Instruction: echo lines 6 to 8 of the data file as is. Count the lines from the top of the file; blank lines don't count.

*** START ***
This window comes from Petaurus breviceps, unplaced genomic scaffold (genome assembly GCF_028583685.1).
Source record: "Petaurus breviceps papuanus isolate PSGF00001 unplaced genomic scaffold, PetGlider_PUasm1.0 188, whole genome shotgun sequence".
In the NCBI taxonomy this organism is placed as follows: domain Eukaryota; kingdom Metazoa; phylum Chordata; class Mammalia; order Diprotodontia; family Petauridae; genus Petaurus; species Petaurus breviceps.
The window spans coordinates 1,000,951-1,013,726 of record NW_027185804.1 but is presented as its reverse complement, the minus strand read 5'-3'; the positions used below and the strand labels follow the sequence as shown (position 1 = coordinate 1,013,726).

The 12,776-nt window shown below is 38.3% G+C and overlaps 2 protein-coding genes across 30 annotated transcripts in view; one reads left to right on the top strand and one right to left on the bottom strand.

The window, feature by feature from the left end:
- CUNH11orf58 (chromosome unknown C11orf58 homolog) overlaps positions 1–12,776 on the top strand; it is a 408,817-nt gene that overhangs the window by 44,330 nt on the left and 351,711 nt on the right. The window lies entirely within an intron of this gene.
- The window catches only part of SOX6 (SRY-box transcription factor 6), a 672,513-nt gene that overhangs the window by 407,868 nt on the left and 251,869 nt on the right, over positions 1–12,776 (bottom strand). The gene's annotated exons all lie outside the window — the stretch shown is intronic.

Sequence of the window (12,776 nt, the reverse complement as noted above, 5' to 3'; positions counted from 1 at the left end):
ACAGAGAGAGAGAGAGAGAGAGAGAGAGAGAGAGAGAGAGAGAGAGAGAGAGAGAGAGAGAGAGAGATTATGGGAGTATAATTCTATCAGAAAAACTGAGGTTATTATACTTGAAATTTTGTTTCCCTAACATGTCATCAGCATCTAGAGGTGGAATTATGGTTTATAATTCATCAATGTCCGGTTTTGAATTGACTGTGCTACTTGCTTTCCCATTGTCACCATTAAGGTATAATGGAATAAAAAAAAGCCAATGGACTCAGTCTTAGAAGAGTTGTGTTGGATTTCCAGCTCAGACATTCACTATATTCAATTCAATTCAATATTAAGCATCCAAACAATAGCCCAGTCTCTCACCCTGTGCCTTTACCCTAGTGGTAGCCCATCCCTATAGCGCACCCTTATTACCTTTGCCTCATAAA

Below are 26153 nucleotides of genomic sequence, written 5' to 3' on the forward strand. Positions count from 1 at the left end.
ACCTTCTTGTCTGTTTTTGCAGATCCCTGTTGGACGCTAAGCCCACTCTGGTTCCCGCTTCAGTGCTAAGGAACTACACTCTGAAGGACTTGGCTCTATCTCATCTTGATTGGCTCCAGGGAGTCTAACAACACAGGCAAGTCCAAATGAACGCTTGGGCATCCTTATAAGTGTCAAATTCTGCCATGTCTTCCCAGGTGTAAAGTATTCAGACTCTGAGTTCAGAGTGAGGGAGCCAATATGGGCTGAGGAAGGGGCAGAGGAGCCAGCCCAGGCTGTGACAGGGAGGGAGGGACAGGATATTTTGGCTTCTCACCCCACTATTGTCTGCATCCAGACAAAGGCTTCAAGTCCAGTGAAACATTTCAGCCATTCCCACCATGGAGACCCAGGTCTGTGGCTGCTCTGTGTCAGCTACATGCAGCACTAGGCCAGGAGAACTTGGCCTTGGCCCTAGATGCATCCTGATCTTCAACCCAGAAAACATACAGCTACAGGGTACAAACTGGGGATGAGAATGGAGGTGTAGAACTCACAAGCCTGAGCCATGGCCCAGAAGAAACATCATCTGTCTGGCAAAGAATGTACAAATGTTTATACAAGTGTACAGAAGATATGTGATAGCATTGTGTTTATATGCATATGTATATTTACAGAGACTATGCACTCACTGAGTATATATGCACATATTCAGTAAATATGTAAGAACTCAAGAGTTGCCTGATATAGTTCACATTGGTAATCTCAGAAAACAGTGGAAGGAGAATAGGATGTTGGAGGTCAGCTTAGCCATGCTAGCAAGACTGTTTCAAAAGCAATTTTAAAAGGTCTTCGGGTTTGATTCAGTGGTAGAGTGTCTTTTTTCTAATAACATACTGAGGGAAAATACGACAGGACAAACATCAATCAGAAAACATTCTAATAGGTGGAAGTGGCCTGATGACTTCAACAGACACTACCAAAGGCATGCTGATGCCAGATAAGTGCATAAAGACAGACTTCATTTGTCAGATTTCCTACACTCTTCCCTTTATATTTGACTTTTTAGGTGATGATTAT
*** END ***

The window, feature by feature from the left end:
- CUNH11orf58 (chromosome unknown C11orf58 homolog) overlaps positions 1–12,776 on the top strand; it is a 408,817-nt gene that overhangs the window by 44,330 nt on the left and 351,711 nt on the right. The window lies entirely within an intron of this gene.
- The window catches only part of SOX6 (SRY-box transcription factor 6), a 672,513-nt gene that overhangs the window by 407,868 nt on the left and 251,869 nt on the right, over positions 1–12,776 (bottom strand). The gene's annotated exons all lie outside the window — the stretch shown is intronic.